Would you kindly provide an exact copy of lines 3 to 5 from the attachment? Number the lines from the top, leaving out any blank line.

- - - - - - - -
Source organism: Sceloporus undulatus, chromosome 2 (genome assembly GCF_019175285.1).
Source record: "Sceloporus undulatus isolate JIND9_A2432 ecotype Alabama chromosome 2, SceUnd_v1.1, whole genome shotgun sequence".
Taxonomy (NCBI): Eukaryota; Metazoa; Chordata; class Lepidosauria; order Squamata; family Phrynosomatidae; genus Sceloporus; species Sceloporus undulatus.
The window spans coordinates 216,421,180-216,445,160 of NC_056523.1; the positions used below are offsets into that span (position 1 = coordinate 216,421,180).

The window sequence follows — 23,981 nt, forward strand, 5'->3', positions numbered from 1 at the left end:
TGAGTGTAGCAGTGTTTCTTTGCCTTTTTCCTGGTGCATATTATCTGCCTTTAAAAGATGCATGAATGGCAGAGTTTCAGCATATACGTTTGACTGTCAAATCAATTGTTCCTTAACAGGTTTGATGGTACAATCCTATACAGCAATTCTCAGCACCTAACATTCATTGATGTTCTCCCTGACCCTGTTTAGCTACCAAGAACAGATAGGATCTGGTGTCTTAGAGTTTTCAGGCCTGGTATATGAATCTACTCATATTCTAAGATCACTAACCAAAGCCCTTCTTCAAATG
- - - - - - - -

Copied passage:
Taxonomy (NCBI): Eukaryota; Metazoa; Chordata; class Lepidosauria; order Squamata; family Phrynosomatidae; genus Sceloporus; species Sceloporus undulatus.
The window spans coordinates 216,421,180-216,445,160 of NC_056523.1; the positions used below are offsets into that span (position 1 = coordinate 216,421,180).

The window sequence follows — 23,981 nt, forward strand, 5'->3', positions numbered from 1 at the left end: